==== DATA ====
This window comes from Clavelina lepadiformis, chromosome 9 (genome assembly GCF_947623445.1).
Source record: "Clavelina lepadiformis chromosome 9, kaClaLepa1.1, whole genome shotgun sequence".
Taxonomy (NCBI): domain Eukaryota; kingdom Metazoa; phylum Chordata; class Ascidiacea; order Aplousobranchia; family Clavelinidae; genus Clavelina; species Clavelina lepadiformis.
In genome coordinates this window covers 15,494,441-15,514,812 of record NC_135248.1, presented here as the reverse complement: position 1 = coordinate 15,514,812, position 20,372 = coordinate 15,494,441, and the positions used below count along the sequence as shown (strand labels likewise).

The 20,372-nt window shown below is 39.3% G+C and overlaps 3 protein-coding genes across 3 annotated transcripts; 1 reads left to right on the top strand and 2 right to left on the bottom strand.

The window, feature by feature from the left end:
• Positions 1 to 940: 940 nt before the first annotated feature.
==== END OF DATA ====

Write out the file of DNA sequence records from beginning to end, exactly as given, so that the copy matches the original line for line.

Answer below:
This window comes from Clavelina lepadiformis, chromosome 9 (genome assembly GCF_947623445.1).
Source record: "Clavelina lepadiformis chromosome 9, kaClaLepa1.1, whole genome shotgun sequence".
Taxonomy (NCBI): domain Eukaryota; kingdom Metazoa; phylum Chordata; class Ascidiacea; order Aplousobranchia; family Clavelinidae; genus Clavelina; species Clavelina lepadiformis.
In genome coordinates this window covers 15,494,441-15,514,812 of record NC_135248.1, presented here as the reverse complement: position 1 = coordinate 15,514,812, position 20,372 = coordinate 15,494,441, and the positions used below count along the sequence as shown (strand labels likewise).

The 20,372-nt window shown below is 39.3% G+C and overlaps 3 protein-coding genes across 3 annotated transcripts; 1 reads left to right on the top strand and 2 right to left on the bottom strand.

The window, feature by feature from the left end:
• Positions 1 to 940: 940 nt before the first annotated feature.